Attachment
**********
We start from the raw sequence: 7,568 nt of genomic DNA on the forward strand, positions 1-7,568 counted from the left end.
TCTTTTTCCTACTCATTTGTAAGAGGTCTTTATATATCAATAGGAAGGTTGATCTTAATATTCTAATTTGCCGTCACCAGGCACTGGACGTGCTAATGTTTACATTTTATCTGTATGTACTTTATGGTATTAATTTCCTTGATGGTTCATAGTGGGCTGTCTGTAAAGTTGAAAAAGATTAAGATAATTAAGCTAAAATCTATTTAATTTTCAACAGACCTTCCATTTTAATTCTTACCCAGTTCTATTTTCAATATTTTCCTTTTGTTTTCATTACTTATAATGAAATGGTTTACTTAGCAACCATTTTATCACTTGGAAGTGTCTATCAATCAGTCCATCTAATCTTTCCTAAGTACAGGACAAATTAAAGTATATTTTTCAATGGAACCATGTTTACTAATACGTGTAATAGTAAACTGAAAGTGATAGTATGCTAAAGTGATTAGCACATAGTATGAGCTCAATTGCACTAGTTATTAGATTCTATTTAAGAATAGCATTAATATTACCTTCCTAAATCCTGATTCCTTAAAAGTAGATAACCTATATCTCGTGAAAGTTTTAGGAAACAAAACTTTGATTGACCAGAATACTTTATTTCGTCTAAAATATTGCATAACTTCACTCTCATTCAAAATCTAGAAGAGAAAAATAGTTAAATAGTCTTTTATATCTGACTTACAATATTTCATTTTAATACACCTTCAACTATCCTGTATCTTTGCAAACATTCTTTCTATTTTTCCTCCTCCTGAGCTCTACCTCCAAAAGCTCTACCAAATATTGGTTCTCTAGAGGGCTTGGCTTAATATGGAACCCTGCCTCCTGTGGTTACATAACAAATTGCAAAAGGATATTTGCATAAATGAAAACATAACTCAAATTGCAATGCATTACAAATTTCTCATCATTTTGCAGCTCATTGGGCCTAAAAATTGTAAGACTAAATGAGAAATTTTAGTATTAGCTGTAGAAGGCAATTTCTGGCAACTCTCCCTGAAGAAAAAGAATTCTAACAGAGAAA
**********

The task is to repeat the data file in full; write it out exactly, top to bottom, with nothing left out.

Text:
We start from the raw sequence: 7,568 nt of genomic DNA on the forward strand, positions 1-7,568 counted from the left end.
TCTTTTTCCTACTCATTTGTAAGAGGTCTTTATATATCAATAGGAAGGTTGATCTTAATATTCTAATTTGCCGTCACCAGGCACTGGACGTGCTAATGTTTACATTTTATCTGTATGTACTTTATGGTATTAATTTCCTTGATGGTTCATAGTGGGCTGTCTGTAAAGTTGAAAAAGATTAAGATAATTAAGCTAAAATCTATTTAATTTTCAACAGACCTTCCATTTTAATTCTTACCCAGTTCTATTTTCAATATTTTCCTTTTGTTTTCATTACTTATAATGAAATGGTTTACTTAGCAACCATTTTATCACTTGGAAGTGTCTATCAATCAGTCCATCTAATCTTTCCTAAGTACAGGACAAATTAAAGTATATTTTTCAATGGAACCATGTTTACTAATACGTGTAATAGTAAACTGAAAGTGATAGTATGCTAAAGTGATTAGCACATAGTATGAGCTCAATTGCACTAGTTATTAGATTCTATTTAAGAATAGCATTAATATTACCTTCCTAAATCCTGATTCCTTAAAAGTAGATAACCTATATCTCGTGAAAGTTTTAGGAAACAAAACTTTGATTGACCAGAATACTTTATTTCGTCTAAAATATTGCATAACTTCACTCTCATTCAAAATCTAGAAGAGAAAAATAGTTAAATAGTCTTTTATATCTGACTTACAATATTTCATTTTAATACACCTTCAACTATCCTGTATCTTTGCAAACATTCTTTCTATTTTTCCTCCTCCTGAGCTCTACCTCCAAAAGCTCTACCAAATATTGGTTCTCTAGAGGGCTTGGCTTAATATGGAACCCTGCCTCCTGTGGTTACATAACAAATTGCAAAAGGATATTTGCATAAATGAAAACATAACTCAAATTGCAATGCATTACAAATTTCTCATCATTTTGCAGCTCATTGGGCCTAAAAATTGTAAGACTAAATGAGAAATTTTAGTATTAGCTGTAGAAGGCAATTTCTGGCAACTCTCCCTGAAGAAAAAGAATTCTAACAGAGAAA